While the Sprecher Brewery made an exception for us earlier in the day, the Lakefront Brewery was going strong with tours on the hour. Situated under the Holton St. Bridge and backing up to the Milwaukee River as it meanders lazily into Lake Michigan, the brewery is visually striking with its iconic “Three Stooges” kettle murals now installed as sculptures out front. We adjusted our eyes as we walked up the ramp on a bright, beautiful Milwaukee day and into the dark, cavernous beer hall.
It was about a quarter past when we entered, so we had just missed a tour. You might, however, have thought one just ended if you’ve taken other brewery tours, because just then a group hit the bar to exchange tokens. At Lakefront, the tour actually starts with a beer sample, so patrons can try what’s being described to them as they go. In any event, once the cohort had retreated into the brew house, we had the beer hall to ourselves and chatted up some of the staff at the taps. We went with a recommended Fixed Gear American Red Ale, and the seasonal Pumpkin Lager. You read that correctly: Pumpkin Lager. Virtually all pumpkin-spiced beers are ales, and the draughtsman averred that this lager is the only one on the market; as near as I can tell from moderate research, he’s right.
There are two main classes of beer: ales and lagers. The former employs yeast strains that are activated at warmer temperatures and rise to the top of the tank during a relatively quick fermentation process. These produce a lot of the esters that are responsible for the fruity notes and aromas in beer, which complement the use of pumpkin in the mash. I don’t generally care for the lighter bodied ales that are asked to bear the weight of pumpkin and spices, such as Dogfish Head’s Punkin. It’s the more robust stouts that I think perform this task better, such as Houston’s own Saint Arnold Pumpkinator. But stouts are still technically ales.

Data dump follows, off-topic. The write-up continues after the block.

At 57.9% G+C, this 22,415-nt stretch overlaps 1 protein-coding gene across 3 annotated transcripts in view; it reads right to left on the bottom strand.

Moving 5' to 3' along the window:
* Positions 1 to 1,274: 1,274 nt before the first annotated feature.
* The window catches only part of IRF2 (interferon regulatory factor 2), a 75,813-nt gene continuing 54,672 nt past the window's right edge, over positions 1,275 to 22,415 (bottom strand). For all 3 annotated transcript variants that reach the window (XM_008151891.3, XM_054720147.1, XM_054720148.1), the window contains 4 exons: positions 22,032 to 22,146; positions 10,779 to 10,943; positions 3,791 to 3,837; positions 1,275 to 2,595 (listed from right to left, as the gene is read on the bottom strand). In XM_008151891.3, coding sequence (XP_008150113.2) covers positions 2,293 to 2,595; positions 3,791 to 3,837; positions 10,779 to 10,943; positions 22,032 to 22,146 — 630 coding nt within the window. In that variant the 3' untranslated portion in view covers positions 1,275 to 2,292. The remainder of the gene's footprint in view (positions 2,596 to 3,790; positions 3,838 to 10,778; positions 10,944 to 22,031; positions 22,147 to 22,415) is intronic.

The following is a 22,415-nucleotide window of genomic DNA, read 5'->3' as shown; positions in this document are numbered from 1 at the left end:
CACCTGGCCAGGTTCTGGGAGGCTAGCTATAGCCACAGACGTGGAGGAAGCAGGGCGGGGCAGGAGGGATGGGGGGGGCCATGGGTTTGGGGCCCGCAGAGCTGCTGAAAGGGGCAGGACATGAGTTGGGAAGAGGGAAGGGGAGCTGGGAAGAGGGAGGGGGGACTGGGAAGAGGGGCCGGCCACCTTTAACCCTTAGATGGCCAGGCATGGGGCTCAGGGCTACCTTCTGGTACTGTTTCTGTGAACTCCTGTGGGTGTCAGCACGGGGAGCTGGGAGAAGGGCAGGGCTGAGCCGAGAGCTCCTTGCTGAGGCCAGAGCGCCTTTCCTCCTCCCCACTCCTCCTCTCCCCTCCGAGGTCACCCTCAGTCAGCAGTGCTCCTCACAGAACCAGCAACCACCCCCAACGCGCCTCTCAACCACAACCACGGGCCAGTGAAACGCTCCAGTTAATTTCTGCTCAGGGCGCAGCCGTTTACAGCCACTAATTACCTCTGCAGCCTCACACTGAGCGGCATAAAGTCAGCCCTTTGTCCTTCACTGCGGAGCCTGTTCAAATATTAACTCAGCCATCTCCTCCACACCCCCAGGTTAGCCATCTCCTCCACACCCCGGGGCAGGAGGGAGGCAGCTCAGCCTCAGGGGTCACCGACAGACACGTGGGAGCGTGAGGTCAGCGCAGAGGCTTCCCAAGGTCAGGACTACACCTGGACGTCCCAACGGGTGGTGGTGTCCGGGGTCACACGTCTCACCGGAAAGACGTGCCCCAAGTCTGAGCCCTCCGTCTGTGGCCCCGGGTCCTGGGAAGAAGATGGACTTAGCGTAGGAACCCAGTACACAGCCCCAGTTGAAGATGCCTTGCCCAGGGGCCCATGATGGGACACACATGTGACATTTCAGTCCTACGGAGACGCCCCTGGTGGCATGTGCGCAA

Lagers, on the other hand, utilize yeast strains that settle to the bottom of the tank during a much longer and colder fermentation. They’re generally characterized as having a crisp, cleaner finish than ales, benefiting from the time spent “lagering” (from the German “to store”). The Lakefront Pumpkin Lager results in a smooth spice profile coupled with a sweet maltiness that gave me the impression of a pumpkin bread, rather than the somewhat overwhelming pumpkin pie flavors I get from ales that might as well be a pumpkin cider or mulled wine. I still prefer the dark, rich pumpkin stouts overall, but considering I’m in Houston, where it’s warm until November, and seasonal brews seem to be put out far earlier than appropriate – like the Christmas lights in Highland Village – I wish the Lakefront Pumpkin Lager was available here so I could have an agreeable light bodied pumpkin beer until it’s time for stout.
Since it was such a nice day, a welcome 70° respite from Houston’s heat, and we were pretty familiar with the brewing process, despite Lakefront’s unique tour style left up to each individual guide, we elected to dispense with formalities and simply take our beers down the steep staircase at the back of the hall and sit on the patio along the waterfront. I thoroughly enjoyed Lakefront’s offerings, and until we can get their beers down in Texas, I hope one of our local breweries gives the pumpkin lager style a shot.